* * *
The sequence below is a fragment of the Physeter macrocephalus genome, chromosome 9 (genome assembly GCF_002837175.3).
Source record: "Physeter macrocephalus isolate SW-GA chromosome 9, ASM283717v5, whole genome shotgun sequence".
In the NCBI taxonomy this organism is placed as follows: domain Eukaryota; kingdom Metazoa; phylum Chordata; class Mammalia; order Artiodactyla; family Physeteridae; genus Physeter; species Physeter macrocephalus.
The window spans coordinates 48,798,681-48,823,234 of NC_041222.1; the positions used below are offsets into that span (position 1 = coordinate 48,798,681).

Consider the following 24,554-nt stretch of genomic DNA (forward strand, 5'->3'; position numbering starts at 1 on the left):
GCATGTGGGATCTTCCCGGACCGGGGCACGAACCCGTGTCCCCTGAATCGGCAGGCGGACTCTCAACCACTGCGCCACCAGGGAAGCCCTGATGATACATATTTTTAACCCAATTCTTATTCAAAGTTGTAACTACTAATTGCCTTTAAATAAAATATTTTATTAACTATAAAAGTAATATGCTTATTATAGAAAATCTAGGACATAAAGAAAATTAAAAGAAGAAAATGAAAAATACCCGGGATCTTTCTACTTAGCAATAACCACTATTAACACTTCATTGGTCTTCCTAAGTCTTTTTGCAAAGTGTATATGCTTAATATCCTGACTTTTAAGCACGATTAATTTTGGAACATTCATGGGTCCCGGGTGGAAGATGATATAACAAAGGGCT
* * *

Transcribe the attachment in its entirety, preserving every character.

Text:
The sequence below is a fragment of the Physeter macrocephalus genome, chromosome 9 (genome assembly GCF_002837175.3).
Source record: "Physeter macrocephalus isolate SW-GA chromosome 9, ASM283717v5, whole genome shotgun sequence".
In the NCBI taxonomy this organism is placed as follows: domain Eukaryota; kingdom Metazoa; phylum Chordata; class Mammalia; order Artiodactyla; family Physeteridae; genus Physeter; species Physeter macrocephalus.
The window spans coordinates 48,798,681-48,823,234 of NC_041222.1; the positions used below are offsets into that span (position 1 = coordinate 48,798,681).

Consider the following 24,554-nt stretch of genomic DNA (forward strand, 5'->3'; position numbering starts at 1 on the left):
GCATGTGGGATCTTCCCGGACCGGGGCACGAACCCGTGTCCCCTGAATCGGCAGGCGGACTCTCAACCACTGCGCCACCAGGGAAGCCCTGATGATACATATTTTTAACCCAATTCTTATTCAAAGTTGTAACTACTAATTGCCTTTAAATAAAATATTTTATTAACTATAAAAGTAATATGCTTATTATAGAAAATCTAGGACATAAAGAAAATTAAAAGAAGAAAATGAAAAATACCCGGGATCTTTCTACTTAGCAATAACCACTATTAACACTTCATTGGTCTTCCTAAGTCTTTTTGCAAAGTGTATATGCTTAATATCCTGACTTTTAAGCACGATTAATTTTGGAACATTCATGGGTCCCGGGTGGAAGATGATATAACAAAGGGCT